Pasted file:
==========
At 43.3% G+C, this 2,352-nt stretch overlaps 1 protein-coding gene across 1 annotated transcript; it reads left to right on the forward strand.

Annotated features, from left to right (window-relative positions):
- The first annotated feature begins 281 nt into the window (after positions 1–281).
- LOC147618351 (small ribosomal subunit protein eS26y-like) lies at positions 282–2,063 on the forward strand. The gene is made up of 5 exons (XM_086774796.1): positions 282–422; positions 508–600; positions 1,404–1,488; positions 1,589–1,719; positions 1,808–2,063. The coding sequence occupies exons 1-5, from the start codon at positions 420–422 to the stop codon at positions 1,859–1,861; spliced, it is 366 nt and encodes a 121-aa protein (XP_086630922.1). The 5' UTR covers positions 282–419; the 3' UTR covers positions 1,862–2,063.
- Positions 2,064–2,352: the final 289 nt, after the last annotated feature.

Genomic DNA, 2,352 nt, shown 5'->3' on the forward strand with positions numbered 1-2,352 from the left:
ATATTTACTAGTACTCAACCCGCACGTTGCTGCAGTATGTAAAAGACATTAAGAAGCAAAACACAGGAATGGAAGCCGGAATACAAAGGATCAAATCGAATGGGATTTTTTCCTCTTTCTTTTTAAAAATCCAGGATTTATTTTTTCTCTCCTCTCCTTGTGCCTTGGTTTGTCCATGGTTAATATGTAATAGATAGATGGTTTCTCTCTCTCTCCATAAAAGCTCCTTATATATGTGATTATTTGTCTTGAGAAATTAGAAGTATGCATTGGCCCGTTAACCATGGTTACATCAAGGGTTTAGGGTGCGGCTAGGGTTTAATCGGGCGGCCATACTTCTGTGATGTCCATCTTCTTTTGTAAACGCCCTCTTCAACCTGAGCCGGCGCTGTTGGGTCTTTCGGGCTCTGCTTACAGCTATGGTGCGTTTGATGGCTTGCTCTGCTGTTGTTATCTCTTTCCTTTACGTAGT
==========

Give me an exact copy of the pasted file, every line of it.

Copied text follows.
At 43.3% G+C, this 2,352-nt stretch overlaps 1 protein-coding gene across 1 annotated transcript; it reads left to right on the forward strand.

Annotated features, from left to right (window-relative positions):
- The first annotated feature begins 281 nt into the window (after positions 1–281).
- LOC147618351 (small ribosomal subunit protein eS26y-like) lies at positions 282–2,063 on the forward strand. The gene is made up of 5 exons (XM_086774796.1): positions 282–422; positions 508–600; positions 1,404–1,488; positions 1,589–1,719; positions 1,808–2,063. The coding sequence occupies exons 1-5, from the start codon at positions 420–422 to the stop codon at positions 1,859–1,861; spliced, it is 366 nt and encodes a 121-aa protein (XP_086630922.1). The 5' UTR covers positions 282–419; the 3' UTR covers positions 1,862–2,063.
- Positions 2,064–2,352: the final 289 nt, after the last annotated feature.

Genomic DNA, 2,352 nt, shown 5'->3' on the forward strand with positions numbered 1-2,352 from the left:
ATATTTACTAGTACTCAACCCGCACGTTGCTGCAGTATGTAAAAGACATTAAGAAGCAAAACACAGGAATGGAAGCCGGAATACAAAGGATCAAATCGAATGGGATTTTTTCCTCTTTCTTTTTAAAAATCCAGGATTTATTTTTTCTCTCCTCTCCTTGTGCCTTGGTTTGTCCATGGTTAATATGTAATAGATAGATGGTTTCTCTCTCTCTCCATAAAAGCTCCTTATATATGTGATTATTTGTCTTGAGAAATTAGAAGTATGCATTGGCCCGTTAACCATGGTTACATCAAGGGTTTAGGGTGCGGCTAGGGTTTAATCGGGCGGCCATACTTCTGTGATGTCCATCTTCTTTTGTAAACGCCCTCTTCAACCTGAGCCGGCGCTGTTGGGTCTTTCGGGCTCTGCTTACAGCTATGGTGCGTTTGATGGCTTGCTCTGCTGTTGTTATCTCTTTCCTTTACGTAGT